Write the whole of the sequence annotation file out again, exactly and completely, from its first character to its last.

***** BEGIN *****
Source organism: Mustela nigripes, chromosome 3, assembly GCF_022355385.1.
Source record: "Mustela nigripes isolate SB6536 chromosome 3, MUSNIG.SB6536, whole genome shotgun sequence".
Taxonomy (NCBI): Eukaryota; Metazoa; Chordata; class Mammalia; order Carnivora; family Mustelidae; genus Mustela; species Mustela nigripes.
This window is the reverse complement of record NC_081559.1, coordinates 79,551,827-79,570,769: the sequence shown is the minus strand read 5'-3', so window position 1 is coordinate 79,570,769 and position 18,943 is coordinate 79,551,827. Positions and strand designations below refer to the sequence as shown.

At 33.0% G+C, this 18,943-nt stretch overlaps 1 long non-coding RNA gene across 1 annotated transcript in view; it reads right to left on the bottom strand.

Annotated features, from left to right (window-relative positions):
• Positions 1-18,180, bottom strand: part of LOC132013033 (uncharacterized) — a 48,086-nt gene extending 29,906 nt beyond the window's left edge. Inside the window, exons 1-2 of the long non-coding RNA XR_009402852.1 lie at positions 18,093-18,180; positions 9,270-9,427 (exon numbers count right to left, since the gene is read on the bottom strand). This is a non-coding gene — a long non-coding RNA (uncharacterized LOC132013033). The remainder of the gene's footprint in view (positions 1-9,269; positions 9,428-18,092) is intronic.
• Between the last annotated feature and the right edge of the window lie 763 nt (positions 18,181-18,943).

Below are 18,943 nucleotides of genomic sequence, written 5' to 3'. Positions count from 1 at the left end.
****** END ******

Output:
Source organism: Mustela nigripes, chromosome 3, assembly GCF_022355385.1.
Source record: "Mustela nigripes isolate SB6536 chromosome 3, MUSNIG.SB6536, whole genome shotgun sequence".
Taxonomy (NCBI): Eukaryota; Metazoa; Chordata; class Mammalia; order Carnivora; family Mustelidae; genus Mustela; species Mustela nigripes.
This window is the reverse complement of record NC_081559.1, coordinates 79,551,827-79,570,769: the sequence shown is the minus strand read 5'-3', so window position 1 is coordinate 79,570,769 and position 18,943 is coordinate 79,551,827. Positions and strand designations below refer to the sequence as shown.

At 33.0% G+C, this 18,943-nt stretch overlaps 1 long non-coding RNA gene across 1 annotated transcript in view; it reads right to left on the bottom strand.

Annotated features, from left to right (window-relative positions):
• Positions 1-18,180, bottom strand: part of LOC132013033 (uncharacterized) — a 48,086-nt gene extending 29,906 nt beyond the window's left edge. Inside the window, exons 1-2 of the long non-coding RNA XR_009402852.1 lie at positions 18,093-18,180; positions 9,270-9,427 (exon numbers count right to left, since the gene is read on the bottom strand). This is a non-coding gene — a long non-coding RNA (uncharacterized LOC132013033). The remainder of the gene's footprint in view (positions 1-9,269; positions 9,428-18,092) is intronic.
• Between the last annotated feature and the right edge of the window lie 763 nt (positions 18,181-18,943).

Below are 18,943 nucleotides of genomic sequence, written 5' to 3'. Positions count from 1 at the left end.